However once the M50 was fielded in combat in both the Solomon’s and Guadalcanal, it was quickly discovered that it was a soldiers nightmare. In combat, it was easily prone to malfunctions because of dirt and mud, critical parts would rust in the humid climate, and the magazines would be easily damaged to uselessness. It quickly earned a terrible reputation and it is rumored that Marines issued this weapon would quickly discard it for anything else they could find.
After the dismal performance in combat, it was regulated to stateside guard duties and lend-lease arms deals and quickly pulled from the front lines.
For the purpose of the review, I constructed one of the four figures. Figure D with his cautious stance and fixed bayonet caught my eye for the first build.
Assembly is straight forward, and the fit on the main parts is fantastic. In the accompanying photos, I used no filler, so you can see how well the arms and legs fit the torso. The only area that required a little work was adding the 10 (yes, ten!) ammo pouches around the belt, as some careful trimming of both the body and some of the pouches was needed to get a good close fit against the figure. You may want to add the pouches before the arms to get full access to the area for trimming.
I also suggest attaching the heads before the arms, as you will need to use a little filler to blend the neck into the chest area where the shirt is open.
When attaching the arms, use the rifle to insure correct alignment. The fit of the rifle in the hands is very good, and the grip will satisfy all but the figure purist.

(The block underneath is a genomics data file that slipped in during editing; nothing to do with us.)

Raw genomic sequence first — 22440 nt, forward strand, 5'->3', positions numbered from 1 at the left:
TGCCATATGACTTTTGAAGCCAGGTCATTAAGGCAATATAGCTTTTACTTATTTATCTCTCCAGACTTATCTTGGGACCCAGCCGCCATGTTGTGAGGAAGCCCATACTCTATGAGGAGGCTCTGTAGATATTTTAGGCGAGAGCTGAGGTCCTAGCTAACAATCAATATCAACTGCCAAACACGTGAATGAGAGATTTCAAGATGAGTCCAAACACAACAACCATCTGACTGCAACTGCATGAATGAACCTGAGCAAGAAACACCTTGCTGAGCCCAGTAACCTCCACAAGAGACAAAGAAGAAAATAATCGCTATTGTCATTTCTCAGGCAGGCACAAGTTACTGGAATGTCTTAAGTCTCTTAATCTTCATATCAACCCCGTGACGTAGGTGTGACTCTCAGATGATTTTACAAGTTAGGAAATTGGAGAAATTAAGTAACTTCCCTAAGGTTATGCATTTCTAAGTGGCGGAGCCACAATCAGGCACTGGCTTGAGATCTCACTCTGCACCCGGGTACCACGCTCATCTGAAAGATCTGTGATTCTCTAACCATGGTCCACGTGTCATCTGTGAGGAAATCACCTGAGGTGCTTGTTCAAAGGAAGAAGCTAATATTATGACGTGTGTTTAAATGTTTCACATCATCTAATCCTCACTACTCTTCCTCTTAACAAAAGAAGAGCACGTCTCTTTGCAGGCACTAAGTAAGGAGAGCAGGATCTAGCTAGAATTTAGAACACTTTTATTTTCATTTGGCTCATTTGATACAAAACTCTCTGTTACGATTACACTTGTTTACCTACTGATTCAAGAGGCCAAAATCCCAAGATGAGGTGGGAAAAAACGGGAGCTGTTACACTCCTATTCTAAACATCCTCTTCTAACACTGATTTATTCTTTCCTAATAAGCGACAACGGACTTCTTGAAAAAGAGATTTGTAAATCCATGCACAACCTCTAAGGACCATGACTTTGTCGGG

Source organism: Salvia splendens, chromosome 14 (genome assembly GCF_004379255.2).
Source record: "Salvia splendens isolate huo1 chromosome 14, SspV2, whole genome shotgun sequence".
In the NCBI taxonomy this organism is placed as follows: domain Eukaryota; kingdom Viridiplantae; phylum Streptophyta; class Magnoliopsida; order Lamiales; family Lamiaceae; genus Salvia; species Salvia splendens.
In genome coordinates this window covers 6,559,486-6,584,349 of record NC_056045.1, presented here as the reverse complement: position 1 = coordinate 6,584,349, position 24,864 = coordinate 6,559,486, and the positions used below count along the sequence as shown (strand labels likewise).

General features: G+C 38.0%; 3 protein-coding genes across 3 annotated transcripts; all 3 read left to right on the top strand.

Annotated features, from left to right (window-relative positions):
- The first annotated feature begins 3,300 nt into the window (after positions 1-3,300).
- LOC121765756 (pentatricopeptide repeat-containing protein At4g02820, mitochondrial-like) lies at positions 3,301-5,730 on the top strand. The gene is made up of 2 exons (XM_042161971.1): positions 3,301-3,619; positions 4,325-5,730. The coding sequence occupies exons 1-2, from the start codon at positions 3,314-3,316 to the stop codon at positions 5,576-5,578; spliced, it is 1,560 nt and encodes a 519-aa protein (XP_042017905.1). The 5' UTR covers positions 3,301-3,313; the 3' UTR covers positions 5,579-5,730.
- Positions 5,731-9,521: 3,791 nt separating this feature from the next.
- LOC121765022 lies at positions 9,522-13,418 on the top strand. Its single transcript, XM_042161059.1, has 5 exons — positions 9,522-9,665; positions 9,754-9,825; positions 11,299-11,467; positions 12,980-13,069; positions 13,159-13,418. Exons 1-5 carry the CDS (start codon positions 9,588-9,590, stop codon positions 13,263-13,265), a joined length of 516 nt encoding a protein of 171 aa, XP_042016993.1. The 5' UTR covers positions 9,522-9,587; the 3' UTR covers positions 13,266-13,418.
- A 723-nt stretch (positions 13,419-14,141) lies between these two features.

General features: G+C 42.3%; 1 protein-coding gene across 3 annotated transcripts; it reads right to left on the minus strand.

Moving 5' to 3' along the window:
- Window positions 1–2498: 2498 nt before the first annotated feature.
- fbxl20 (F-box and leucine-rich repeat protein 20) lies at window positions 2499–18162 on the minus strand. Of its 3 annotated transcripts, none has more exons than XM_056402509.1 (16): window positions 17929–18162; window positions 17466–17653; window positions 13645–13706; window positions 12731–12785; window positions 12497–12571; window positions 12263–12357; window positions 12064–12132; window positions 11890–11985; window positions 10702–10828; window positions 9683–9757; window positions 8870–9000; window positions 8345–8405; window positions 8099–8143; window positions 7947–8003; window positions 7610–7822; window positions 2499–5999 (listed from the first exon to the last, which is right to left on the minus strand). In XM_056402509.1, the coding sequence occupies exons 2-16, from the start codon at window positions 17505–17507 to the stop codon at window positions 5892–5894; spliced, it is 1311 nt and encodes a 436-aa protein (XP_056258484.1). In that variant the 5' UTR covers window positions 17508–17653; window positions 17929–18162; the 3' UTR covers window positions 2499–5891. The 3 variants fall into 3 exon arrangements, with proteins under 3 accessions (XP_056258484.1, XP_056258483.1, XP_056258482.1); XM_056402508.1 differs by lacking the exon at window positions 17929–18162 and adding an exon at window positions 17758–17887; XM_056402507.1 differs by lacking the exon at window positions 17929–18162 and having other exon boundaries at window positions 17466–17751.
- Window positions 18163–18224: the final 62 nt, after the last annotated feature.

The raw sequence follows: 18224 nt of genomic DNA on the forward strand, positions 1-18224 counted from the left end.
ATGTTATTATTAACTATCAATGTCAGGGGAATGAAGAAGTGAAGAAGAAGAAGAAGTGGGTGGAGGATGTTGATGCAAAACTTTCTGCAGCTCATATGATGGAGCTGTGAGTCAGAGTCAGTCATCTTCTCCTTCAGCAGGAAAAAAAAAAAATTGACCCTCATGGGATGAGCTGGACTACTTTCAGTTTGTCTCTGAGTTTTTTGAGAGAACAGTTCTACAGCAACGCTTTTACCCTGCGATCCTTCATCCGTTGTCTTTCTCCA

The bandoleer is provided in 3 separate pieces. I wanted to really make this part hang, so I cut a long strip of Taymia tape, folding and twisting it, and glued one end of it with super glue to the backside of the 3 parts, lining up the 3 parts as I went. I then draped the tape “sling” across the figure, gluing with superglue as I went, and then trimmed and connected the sling to the other end of the bandoleer pouches. Some final shaping to get the proper hang, then some CA glue was flowed into the gaps between the pouches to hold its position.
I corrected the canteen cover flaps with some bits of scrap plastic, cut to shape and glued on. I also scraped away the extra seams on the canteen cover, leaving a single seam in the center. Simple fixes for improved detail and accuracy, and well within the skills of most modelers.
All it needs now is a sling for the rifle. Once painted, some USMC markings from Archer or Hudson and Allen will finish these off nicely. Now if we could just start convincing Dragon to include uniform insignia with all their sets!
A great figure set by Dragon, even for a so called “Gen 1” ('39-'45 Series) release. I’m glad to see some animation coming back into the poses within Dragons newer kits. Hopefully the trend shown with this set continues!